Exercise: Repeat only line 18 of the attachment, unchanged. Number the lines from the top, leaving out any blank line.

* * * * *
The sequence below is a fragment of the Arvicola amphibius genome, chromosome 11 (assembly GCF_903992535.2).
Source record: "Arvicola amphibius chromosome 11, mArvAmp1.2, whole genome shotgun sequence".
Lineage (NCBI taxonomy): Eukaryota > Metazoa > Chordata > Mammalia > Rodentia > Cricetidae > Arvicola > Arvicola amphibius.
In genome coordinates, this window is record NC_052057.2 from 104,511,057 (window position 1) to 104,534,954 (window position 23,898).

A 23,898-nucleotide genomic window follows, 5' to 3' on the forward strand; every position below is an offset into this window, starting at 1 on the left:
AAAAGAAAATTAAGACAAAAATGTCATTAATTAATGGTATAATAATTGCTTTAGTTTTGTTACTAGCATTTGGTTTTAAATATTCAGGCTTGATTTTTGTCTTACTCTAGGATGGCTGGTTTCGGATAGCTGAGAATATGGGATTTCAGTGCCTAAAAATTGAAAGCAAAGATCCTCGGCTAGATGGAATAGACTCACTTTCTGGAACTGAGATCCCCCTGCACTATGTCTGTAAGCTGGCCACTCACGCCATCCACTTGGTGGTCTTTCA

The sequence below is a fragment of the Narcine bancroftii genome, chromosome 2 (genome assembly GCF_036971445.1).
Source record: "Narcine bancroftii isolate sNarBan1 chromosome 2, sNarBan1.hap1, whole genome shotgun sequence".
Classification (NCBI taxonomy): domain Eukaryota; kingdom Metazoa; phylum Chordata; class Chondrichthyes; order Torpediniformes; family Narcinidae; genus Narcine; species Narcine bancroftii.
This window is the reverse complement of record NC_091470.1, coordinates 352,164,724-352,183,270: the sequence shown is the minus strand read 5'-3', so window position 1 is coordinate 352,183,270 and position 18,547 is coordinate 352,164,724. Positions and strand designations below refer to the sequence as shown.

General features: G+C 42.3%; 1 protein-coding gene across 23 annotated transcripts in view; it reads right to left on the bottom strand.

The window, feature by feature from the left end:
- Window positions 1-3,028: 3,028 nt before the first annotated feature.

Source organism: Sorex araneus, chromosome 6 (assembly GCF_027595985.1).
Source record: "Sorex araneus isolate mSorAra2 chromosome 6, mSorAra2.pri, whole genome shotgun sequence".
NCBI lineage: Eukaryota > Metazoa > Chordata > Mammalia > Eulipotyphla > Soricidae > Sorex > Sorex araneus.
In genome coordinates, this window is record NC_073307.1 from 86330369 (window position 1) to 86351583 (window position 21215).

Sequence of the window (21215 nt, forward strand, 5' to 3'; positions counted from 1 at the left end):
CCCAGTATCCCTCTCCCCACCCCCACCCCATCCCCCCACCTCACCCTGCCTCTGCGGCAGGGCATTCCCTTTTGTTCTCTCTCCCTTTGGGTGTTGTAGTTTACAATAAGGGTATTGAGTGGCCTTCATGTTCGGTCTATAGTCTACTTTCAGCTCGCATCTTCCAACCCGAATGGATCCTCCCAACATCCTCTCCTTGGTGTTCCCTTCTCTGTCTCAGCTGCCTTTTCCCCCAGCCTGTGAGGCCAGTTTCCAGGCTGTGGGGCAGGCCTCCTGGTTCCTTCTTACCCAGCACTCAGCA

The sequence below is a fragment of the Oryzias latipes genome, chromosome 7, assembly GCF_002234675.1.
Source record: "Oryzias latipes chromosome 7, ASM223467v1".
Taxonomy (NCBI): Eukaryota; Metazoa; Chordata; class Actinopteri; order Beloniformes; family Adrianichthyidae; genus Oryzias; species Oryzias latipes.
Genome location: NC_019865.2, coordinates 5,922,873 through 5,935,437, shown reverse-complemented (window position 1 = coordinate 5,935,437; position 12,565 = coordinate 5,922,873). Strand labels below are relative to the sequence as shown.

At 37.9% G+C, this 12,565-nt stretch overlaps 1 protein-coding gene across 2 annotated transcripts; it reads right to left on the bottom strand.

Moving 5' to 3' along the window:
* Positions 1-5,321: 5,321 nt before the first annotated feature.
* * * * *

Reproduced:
Sequence of the window (21215 nt, forward strand, 5' to 3'; positions counted from 1 at the left end):